Aged 39, I was free again. I had never set out to be a corporate “suit.” I enjoyed the challenges, but not the politics, questionable ethics and “creative” financing. I never looked back, except for missing the Mercedes.

I’m intensely independent, and needed to live the rest of my life on my terms. So I sold the Benz, a token of an era now ending.

I had bought the 1966 Ford F-100 for $500 to haul brush. Now, hooked up to a trailer, I used it to move our stuff to Oregon in 1993. The Beverly Hillbillies were fed up with expensive, pretentious and crowded California, and were heading back to the hills.

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  • The Flexible Despot The Flexible Despot on Jun 18, 2007

    Great article, as ususal, Mr. Niedermeyer. My daily driver is a 1995 E320, with 110,000 miles on the odometer. I've had it for about 2 years. Love that W124 chassis and body style. I have never had a car that tracks as well straight down the road. It makes high speed interstate driving very enjoyable. I doubt I will ever sell it. There is no telling how many miles it can eventually go. It is a great used car bargain, if it has been properly maintained. No timing belt to deal with either, which is nice.

  • Yankinwaoz Yankinwaoz on Jun 18, 2007

    I owned an 89 260E W124. I consider the mid year W124's to be the closest thing to automotive perfection on the planet. The car was perfect in every way. Just the right size, excellent power, fun to drive, fast, safe, sexy, and conservative at the same time. MB ruined them in the later years when they removed the glove box for a passenger air bag and replaced stuck a bad excuse for a glove box between the front seats. It handled beautifully in all weather and road conditions. I would drive that thing off road on camping trips and would be fine (talk about strange looks from fellow campers in 4WD pickups when they see me drive up the dirt road in a dark gray W124 with all my camping gear in the trunk) My now ex-wife has the old W124 now. She demanded that she get to keep it. Oh well. I would love to buy another one!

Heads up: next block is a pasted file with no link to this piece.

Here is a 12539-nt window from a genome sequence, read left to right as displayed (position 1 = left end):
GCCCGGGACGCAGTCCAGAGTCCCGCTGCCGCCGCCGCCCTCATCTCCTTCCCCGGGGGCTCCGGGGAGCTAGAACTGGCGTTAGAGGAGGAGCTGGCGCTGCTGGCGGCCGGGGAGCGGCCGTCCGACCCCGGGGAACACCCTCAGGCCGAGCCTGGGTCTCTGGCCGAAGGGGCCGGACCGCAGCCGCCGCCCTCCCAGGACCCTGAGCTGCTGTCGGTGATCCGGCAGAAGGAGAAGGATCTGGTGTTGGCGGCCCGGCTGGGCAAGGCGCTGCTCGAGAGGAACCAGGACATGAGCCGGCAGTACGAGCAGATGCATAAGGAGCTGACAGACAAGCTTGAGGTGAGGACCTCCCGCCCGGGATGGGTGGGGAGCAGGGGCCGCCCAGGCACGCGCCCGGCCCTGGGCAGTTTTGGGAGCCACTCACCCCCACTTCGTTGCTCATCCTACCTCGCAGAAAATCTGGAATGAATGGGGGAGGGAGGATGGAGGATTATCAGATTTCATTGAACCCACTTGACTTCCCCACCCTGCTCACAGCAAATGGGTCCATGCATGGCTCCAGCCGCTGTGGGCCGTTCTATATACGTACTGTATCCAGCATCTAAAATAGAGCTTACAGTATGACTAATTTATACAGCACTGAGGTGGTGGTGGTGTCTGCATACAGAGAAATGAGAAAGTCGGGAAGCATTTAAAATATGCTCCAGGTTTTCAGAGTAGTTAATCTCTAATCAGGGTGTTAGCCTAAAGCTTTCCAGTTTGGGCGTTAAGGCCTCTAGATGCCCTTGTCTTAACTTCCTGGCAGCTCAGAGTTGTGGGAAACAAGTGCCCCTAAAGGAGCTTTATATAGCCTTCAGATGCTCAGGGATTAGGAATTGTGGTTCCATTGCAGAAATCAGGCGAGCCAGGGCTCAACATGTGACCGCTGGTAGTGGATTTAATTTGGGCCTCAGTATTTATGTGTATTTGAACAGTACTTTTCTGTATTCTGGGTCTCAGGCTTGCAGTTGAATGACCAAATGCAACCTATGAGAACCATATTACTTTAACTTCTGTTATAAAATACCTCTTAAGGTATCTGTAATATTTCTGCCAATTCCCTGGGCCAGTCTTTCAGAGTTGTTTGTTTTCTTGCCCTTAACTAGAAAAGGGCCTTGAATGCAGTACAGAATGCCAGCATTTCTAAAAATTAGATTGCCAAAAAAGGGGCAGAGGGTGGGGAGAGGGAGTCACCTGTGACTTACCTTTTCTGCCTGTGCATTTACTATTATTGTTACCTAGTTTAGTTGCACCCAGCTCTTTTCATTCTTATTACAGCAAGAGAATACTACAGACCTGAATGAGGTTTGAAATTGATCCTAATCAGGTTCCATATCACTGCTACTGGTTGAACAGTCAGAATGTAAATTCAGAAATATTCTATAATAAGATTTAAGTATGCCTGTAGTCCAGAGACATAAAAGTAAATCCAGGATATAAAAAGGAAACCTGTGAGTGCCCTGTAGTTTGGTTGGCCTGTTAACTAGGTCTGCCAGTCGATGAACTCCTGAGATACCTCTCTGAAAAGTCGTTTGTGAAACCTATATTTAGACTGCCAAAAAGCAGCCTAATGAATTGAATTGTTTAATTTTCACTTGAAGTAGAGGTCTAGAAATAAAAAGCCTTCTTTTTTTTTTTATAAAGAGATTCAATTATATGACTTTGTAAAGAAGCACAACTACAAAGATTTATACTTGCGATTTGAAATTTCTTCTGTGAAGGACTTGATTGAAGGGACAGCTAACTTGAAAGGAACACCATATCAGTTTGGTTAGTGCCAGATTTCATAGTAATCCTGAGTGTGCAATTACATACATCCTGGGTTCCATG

• Ollicat I have a Spyder. The belt will last for many years or 60,000-80,000 miles. Not really a worry.
  • Redapple2 Cadillac and racing. Boy those 2 go together dont they? What a joke. Up there with opening a coffee shop in NYC. EvilGM be clowning. Again.
  • Jbltg Rear bench seat does not match the front buckets. What's up?
  • Theflyersfan The two Louisville truck plants are still operating, but not sure for how much longer. I have a couple of friends who work at a manufacturing company in town that makes cooling systems for the trucks built here. And they are on pins and needles wondering if or when they get the call to not go back to work because there are no trucks being made. That's what drives me up the wall with these strikes. The auto workers still get a minimum amount of pay even while striking, but the massive support staff that builds components, staffs temp workers, runs the logistics, etc, ends up with nothing except the bare hope that the state's crippled unemployment system can help them keep afloat. In a city where shipping (UPS central hub and they almost went on strike on August 1) and heavy manufacturing (GE Appliance Park and the Ford plants) keeps tens of thousands of people employed, plus the support companies, any prolonged shutdown is a total disaster for the city as well. UAW members - you're not getting a 38% raise right away. That just doesn't happen. Start a little lower and end this. And then you can fight the good fight against the corner office staff who make millions for being in meetings all day.
  • Dusterdude The "fire them all" is looking a little less unreasonable the longer the union sticks to the totally ridiculous demands ( or maybe the members should fire theit leadership ! )